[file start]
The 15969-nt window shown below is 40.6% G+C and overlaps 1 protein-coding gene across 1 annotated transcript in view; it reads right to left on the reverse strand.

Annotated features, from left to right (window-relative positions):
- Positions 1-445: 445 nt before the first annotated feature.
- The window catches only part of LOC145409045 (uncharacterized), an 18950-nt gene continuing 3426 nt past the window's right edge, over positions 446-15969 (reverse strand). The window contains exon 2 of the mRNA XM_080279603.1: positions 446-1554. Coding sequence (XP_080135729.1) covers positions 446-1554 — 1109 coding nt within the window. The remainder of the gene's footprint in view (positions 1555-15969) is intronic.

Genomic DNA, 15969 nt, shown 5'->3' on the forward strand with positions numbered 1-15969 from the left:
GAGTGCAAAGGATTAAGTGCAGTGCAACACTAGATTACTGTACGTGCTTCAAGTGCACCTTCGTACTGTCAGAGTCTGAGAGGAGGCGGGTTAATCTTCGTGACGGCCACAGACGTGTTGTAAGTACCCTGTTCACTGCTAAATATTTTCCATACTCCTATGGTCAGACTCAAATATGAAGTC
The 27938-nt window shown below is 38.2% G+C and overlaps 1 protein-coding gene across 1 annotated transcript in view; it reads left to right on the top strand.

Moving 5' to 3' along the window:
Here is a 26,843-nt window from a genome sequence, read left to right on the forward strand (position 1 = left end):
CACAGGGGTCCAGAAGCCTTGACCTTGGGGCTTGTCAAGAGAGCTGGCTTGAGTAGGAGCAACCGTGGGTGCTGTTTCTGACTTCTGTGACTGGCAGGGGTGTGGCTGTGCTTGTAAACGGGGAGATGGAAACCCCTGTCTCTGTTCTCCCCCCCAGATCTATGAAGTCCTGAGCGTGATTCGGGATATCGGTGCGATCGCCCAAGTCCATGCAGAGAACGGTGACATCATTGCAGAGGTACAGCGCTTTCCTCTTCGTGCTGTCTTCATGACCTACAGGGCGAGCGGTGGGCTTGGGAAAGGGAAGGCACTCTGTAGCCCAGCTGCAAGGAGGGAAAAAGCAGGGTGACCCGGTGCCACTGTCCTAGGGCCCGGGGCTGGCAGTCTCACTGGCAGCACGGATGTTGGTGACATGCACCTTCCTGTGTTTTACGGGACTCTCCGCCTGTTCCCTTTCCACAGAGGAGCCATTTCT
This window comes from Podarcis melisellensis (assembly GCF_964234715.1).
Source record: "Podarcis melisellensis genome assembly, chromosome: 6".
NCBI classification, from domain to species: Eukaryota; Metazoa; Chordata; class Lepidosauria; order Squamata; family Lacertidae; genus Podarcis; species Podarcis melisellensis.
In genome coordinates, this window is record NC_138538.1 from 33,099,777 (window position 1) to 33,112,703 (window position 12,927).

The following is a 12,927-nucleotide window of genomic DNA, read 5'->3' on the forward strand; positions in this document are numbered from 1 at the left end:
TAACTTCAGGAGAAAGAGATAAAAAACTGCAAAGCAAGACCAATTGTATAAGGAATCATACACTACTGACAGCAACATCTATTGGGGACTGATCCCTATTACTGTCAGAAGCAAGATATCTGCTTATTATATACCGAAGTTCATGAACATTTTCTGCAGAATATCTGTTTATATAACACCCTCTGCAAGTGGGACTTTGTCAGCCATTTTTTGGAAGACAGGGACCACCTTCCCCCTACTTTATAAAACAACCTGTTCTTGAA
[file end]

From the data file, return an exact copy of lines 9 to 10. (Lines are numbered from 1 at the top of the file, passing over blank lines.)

Here is a 26,843-nt window from a genome sequence, read left to right on the forward strand (position 1 = left end):
CACAGGGGTCCAGAAGCCTTGACCTTGGGGCTTGTCAAGAGAGCTGGCTTGAGTAGGAGCAACCGTGGGTGCTGTTTCTGACTTCTGTGACTGGCAGGGGTGTGGCTGTGCTTGTAAACGGGGAGATGGAAACCCCTGTCTCTGTTCTCCCCCCCAGATCTATGAAGTCCTGAGCGTGATTCGGGATATCGGTGCGATCGCCCAAGTCCATGCAGAGAACGGTGACATCATTGCAGAGGTACAGCGCTTTCCTCTTCGTGCTGTCTTCATGACCTACAGGGCGAGCGGTGGGCTTGGGAAAGGGAAGGCACTCTGTAGCCCAGCTGCAAGGAGGGAAAAAGCAGGGTGACCCGGTGCCACTGTCCTAGGGCCCGGGGCTGGCAGTCTCACTGGCAGCACGGATGTTGGTGACATGCACCTTCCTGTGTTTTACGGGACTCTCCGCCTGTTCCCTTTCCACAGAGGAGCCATTTCT